Karen Read

How long before a mistrial could be declared in the Karen Read trial?

NBC10 Boston's legal experts shared their thoughts on the ongoing deliberations during Thursday's episode of "Canton Confidential"

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As the Karen Read deliberations stretch into their fourth day, more people are wondering if the case could end in a hung jury, and if so, how long it could be before the judge steps in and a mistrial is declared?

Prosecutors say Read struck John O’Keefe, her Boston police officer boyfriend, with her SUV and then left the scene in January 2022, leaving him unconscious in the snow after a night of bar hopping. Read’s lawyers argue that she was framed. 



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"Clearly, they're saying they're at loggerheads," Boston defense attorney Douglas Louison said Friday. "The message is they have not been able to reach a verdict, which is slightly different than 'We are hopelessly deadlocked,' which is really the standard for the judge to declare a mistrial due to a hung jury."

The jury in the Karen Read trial told Judge Beverly Cannone Friday it was having trouble reaching a consensus.

Louison says a hung jury would be considered a victory for Read.

"Not getting a guilty verdict is a win when you're playing defense in a criminal case," he said.

On the flip side, it would be a blow for prosecutors.

"Their only goal is to get a conviction, and if they finish without a conviction, there's no way you can spin that as a win," he said. "They didn't lose, but they didn't win."

NBC10 Boston's legal experts shared their thoughts on the ongoing deliberations during Thursday's episode of "Canton Confidential."

A third day of deliberations has drawn to a close, and the world is waiting to see whether Karen Read will be found guilty of the charges against her.

One viewer asked if Judge Beverly Cannone could use an Allen charge, also known as a "dynamite charge," if the jury remains deadlocked, where she issues further instruction to encourage those in the minority to reconsider their position.

"Absolutely," said Morjieta Derisier, a criminal defense attorney with Baystate Law Group. "Judges want to encourage juries to come through with a verdict because they've worked so hard, been in chambers many many weeks -- especially this particular case. So I have seen and heard where the judge will encourage them to go back and see if one more time they can come back with a unanimous vote. I'm not sure if that will happen this time. Only time will tell."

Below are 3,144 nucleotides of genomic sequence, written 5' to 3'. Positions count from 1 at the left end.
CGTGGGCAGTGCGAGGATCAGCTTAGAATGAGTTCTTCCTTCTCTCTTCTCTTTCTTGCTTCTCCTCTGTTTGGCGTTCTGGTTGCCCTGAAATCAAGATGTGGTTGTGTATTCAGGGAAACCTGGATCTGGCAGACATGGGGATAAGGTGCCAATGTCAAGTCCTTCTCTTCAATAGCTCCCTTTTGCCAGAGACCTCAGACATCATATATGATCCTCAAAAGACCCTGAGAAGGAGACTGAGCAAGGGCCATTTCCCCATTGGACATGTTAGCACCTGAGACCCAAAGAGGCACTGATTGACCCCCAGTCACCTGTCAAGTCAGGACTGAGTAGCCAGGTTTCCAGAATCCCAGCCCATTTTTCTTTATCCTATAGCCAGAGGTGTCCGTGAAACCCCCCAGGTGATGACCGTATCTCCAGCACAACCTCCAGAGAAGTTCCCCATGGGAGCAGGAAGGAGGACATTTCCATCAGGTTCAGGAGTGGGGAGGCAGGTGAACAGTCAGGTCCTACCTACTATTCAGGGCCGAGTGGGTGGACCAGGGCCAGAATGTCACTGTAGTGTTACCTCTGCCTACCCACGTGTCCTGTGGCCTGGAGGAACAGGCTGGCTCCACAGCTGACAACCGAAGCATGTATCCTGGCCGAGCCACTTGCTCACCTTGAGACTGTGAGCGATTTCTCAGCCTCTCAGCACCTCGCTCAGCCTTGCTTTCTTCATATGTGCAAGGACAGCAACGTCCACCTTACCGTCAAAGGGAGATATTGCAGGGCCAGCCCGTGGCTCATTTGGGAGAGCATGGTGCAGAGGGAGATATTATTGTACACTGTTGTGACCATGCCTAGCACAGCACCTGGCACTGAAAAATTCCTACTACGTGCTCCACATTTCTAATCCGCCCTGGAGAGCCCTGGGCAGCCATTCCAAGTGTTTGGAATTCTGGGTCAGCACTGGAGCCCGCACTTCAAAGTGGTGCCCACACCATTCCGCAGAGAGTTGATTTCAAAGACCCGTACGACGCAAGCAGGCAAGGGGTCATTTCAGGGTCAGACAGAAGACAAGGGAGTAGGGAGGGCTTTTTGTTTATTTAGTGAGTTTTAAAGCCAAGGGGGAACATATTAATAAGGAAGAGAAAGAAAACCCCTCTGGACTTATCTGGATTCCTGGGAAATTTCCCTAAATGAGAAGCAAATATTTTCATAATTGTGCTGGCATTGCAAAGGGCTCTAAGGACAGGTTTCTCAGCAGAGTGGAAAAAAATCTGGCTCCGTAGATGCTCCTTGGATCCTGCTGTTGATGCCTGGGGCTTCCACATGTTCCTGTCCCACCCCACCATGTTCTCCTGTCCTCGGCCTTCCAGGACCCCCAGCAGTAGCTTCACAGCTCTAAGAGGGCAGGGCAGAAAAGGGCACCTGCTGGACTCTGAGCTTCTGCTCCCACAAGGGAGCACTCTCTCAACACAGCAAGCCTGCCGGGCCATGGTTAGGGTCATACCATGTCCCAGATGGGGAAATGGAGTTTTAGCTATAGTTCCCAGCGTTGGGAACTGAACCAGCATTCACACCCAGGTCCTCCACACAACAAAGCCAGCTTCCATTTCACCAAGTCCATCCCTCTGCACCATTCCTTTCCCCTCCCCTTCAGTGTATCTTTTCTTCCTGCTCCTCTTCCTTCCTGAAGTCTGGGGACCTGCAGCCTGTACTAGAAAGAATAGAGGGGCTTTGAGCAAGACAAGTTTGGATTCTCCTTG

But if the jury is ultimately unable to reach a verdict and remains deadlocked, how long could it be before Cannone declares a mistrial?

Jurors have gone home for the weekend after failing to reach a unanimous decision on the charges against Karen Read.

"There's not a hard and fast rule as far as time limit before the judge declares a mistrial," said Katherine Loftus, a Boston attorney with Loftus & Loftus PC. "What happens, basically, they would come back and say, 'We're at an impasse' and go back and deliberate some more. If they still can't come to an agreement, the judge will inquire of everybody and essentially declare a mistrial. It'll be interesting to see."

One factor, she said, is the upcoming Fourth of July weekend, which could interrupt deliberations.

"They probably would only go until Wednesday, have Thursday-Friday off and come the next week. If so, you have to get the impasse to the judge, have the jury instruction that says go back, you're the best people in the world, so make the decision, and if they can't, you're probably coming up on two weeks before she declares a mistrial."

With jury deliberations in the murder trial against Karen Read extending into another week, the many people who have gathered outside Norfolk Superior Court want a resolution.

She said that timeframe would be similar to the murder trial of Emanuel Lopes, where there was a ruling right around the 2-week mark. Lopes was charged in the killings of Weymouth Police Sgt. Michael Chesna and 77-year-old Vera Adams in 2018. Cannone presided over that trial and declared a mistrial before Lopes was ultimately found guilty following his second trial earlier this year.

Regardless, Derisier said it looks like jurors will be deliberating into next week at an absolute minimum.

"They're really taking their time," she said. "I would not be surprised if we're here Tuesday."

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